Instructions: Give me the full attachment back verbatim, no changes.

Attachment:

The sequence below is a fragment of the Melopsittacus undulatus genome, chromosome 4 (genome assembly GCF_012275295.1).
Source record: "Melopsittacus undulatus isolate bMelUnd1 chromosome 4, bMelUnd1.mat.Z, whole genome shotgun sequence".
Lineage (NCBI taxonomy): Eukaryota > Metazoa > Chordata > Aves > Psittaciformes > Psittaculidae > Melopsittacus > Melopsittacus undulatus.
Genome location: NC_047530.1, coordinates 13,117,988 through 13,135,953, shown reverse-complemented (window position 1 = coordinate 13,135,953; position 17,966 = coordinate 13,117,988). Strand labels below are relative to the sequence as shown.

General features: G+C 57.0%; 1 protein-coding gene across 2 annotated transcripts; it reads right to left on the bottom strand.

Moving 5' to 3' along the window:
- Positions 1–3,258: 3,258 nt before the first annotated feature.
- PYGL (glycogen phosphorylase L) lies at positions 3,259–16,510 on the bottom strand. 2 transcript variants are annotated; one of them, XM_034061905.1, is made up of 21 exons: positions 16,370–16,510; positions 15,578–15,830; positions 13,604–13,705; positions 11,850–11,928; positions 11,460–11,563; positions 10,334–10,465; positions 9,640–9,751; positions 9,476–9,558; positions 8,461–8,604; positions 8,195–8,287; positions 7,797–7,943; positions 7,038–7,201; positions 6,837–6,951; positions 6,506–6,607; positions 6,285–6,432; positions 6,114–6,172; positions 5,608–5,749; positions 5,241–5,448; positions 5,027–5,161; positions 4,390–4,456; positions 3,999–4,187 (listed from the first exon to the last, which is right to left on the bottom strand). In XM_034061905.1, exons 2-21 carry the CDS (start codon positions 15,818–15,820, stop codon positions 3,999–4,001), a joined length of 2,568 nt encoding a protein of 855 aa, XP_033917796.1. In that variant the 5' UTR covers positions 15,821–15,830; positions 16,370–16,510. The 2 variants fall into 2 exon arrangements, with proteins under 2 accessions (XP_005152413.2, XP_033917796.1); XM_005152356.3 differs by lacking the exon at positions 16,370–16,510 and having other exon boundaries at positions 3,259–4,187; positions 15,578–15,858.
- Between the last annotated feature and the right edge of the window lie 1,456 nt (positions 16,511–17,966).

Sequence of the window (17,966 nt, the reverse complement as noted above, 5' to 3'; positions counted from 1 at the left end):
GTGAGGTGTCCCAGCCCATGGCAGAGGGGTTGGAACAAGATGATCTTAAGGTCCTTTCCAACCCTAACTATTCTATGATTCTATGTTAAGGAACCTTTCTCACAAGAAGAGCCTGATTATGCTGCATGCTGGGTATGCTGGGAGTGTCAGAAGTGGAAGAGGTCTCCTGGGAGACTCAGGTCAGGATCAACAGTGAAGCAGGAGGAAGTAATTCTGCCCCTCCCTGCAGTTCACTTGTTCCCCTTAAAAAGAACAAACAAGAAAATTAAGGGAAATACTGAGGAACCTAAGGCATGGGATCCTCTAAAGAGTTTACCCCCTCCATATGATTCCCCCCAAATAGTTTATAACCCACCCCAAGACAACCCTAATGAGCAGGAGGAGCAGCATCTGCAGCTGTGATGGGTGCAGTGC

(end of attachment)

The sequence below is a fragment of the Melopsittacus undulatus genome, chromosome 4 (genome assembly GCF_012275295.1).
Source record: "Melopsittacus undulatus isolate bMelUnd1 chromosome 4, bMelUnd1.mat.Z, whole genome shotgun sequence".
Lineage (NCBI taxonomy): Eukaryota > Metazoa > Chordata > Aves > Psittaciformes > Psittaculidae > Melopsittacus > Melopsittacus undulatus.
Genome location: NC_047530.1, coordinates 13,117,988 through 13,135,953, shown reverse-complemented (window position 1 = coordinate 13,135,953; position 17,966 = coordinate 13,117,988). Strand labels below are relative to the sequence as shown.

General features: G+C 57.0%; 1 protein-coding gene across 2 annotated transcripts; it reads right to left on the bottom strand.

Moving 5' to 3' along the window:
- Positions 1–3,258: 3,258 nt before the first annotated feature.
- PYGL (glycogen phosphorylase L) lies at positions 3,259–16,510 on the bottom strand. 2 transcript variants are annotated; one of them, XM_034061905.1, is made up of 21 exons: positions 16,370–16,510; positions 15,578–15,830; positions 13,604–13,705; positions 11,850–11,928; positions 11,460–11,563; positions 10,334–10,465; positions 9,640–9,751; positions 9,476–9,558; positions 8,461–8,604; positions 8,195–8,287; positions 7,797–7,943; positions 7,038–7,201; positions 6,837–6,951; positions 6,506–6,607; positions 6,285–6,432; positions 6,114–6,172; positions 5,608–5,749; positions 5,241–5,448; positions 5,027–5,161; positions 4,390–4,456; positions 3,999–4,187 (listed from the first exon to the last, which is right to left on the bottom strand). In XM_034061905.1, exons 2-21 carry the CDS (start codon positions 15,818–15,820, stop codon positions 3,999–4,001), a joined length of 2,568 nt encoding a protein of 855 aa, XP_033917796.1. In that variant the 5' UTR covers positions 15,821–15,830; positions 16,370–16,510. The 2 variants fall into 2 exon arrangements, with proteins under 2 accessions (XP_005152413.2, XP_033917796.1); XM_005152356.3 differs by lacking the exon at positions 16,370–16,510 and having other exon boundaries at positions 3,259–4,187; positions 15,578–15,858.
- Between the last annotated feature and the right edge of the window lie 1,456 nt (positions 16,511–17,966).

Sequence of the window (17,966 nt, the reverse complement as noted above, 5' to 3'; positions counted from 1 at the left end):
GTGAGGTGTCCCAGCCCATGGCAGAGGGGTTGGAACAAGATGATCTTAAGGTCCTTTCCAACCCTAACTATTCTATGATTCTATGTTAAGGAACCTTTCTCACAAGAAGAGCCTGATTATGCTGCATGCTGGGTATGCTGGGAGTGTCAGAAGTGGAAGAGGTCTCCTGGGAGACTCAGGTCAGGATCAACAGTGAAGCAGGAGGAAGTAATTCTGCCCCTCCCTGCAGTTCACTTGTTCCCCTTAAAAAGAACAAACAAGAAAATTAAGGGAAATACTGAGGAACCTAAGGCATGGGATCCTCTAAAGAGTTTACCCCCTCCATATGATTCCCCCCAAATAGTTTATAACCCACCCCAAGACAACCCTAATGAGCAGGAGGAGCAGCATCTGCAGCTGTGATGGGTGCAGTGC